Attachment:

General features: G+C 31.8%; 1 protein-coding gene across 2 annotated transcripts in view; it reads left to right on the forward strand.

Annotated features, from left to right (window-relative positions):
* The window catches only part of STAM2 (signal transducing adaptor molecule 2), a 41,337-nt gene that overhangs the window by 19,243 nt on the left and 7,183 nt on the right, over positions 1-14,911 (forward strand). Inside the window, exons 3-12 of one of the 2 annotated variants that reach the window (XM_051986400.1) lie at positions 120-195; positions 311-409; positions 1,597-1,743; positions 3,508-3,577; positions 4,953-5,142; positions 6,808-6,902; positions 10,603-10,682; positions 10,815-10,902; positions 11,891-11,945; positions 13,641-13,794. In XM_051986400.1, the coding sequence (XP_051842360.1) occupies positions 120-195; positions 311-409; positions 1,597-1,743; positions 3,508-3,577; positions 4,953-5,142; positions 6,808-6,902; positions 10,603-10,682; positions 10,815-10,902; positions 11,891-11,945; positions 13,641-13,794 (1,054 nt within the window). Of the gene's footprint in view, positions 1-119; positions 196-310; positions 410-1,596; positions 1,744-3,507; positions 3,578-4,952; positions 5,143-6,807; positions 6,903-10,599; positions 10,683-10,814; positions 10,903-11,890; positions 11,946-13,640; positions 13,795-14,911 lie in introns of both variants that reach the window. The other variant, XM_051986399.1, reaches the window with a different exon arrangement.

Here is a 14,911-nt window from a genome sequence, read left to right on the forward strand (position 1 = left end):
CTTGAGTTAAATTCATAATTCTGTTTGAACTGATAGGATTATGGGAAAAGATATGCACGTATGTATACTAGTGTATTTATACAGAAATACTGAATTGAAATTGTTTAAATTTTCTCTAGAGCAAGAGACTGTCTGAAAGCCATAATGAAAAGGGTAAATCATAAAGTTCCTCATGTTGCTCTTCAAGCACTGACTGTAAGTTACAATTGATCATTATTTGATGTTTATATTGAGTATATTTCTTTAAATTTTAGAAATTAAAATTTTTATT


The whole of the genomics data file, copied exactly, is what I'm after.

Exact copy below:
General features: G+C 31.8%; 1 protein-coding gene across 2 annotated transcripts in view; it reads left to right on the forward strand.

Annotated features, from left to right (window-relative positions):
* The window catches only part of STAM2 (signal transducing adaptor molecule 2), a 41,337-nt gene that overhangs the window by 19,243 nt on the left and 7,183 nt on the right, over positions 1-14,911 (forward strand). Inside the window, exons 3-12 of one of the 2 annotated variants that reach the window (XM_051986400.1) lie at positions 120-195; positions 311-409; positions 1,597-1,743; positions 3,508-3,577; positions 4,953-5,142; positions 6,808-6,902; positions 10,603-10,682; positions 10,815-10,902; positions 11,891-11,945; positions 13,641-13,794. In XM_051986400.1, the coding sequence (XP_051842360.1) occupies positions 120-195; positions 311-409; positions 1,597-1,743; positions 3,508-3,577; positions 4,953-5,142; positions 6,808-6,902; positions 10,603-10,682; positions 10,815-10,902; positions 11,891-11,945; positions 13,641-13,794 (1,054 nt within the window). Of the gene's footprint in view, positions 1-119; positions 196-310; positions 410-1,596; positions 1,744-3,507; positions 3,578-4,952; positions 5,143-6,807; positions 6,903-10,599; positions 10,683-10,814; positions 10,903-11,890; positions 11,946-13,640; positions 13,795-14,911 lie in introns of both variants that reach the window. The other variant, XM_051986399.1, reaches the window with a different exon arrangement.

Here is a 14,911-nt window from a genome sequence, read left to right on the forward strand (position 1 = left end):
CTTGAGTTAAATTCATAATTCTGTTTGAACTGATAGGATTATGGGAAAAGATATGCACGTATGTATACTAGTGTATTTATACAGAAATACTGAATTGAAATTGTTTAAATTTTCTCTAGAGCAAGAGACTGTCTGAAAGCCATAATGAAAAGGGTAAATCATAAAGTTCCTCATGTTGCTCTTCAAGCACTGACTGTAAGTTACAATTGATCATTATTTGATGTTTATATTGAGTATATTTCTTTAAATTTTAGAAATTAAAATTTTTATT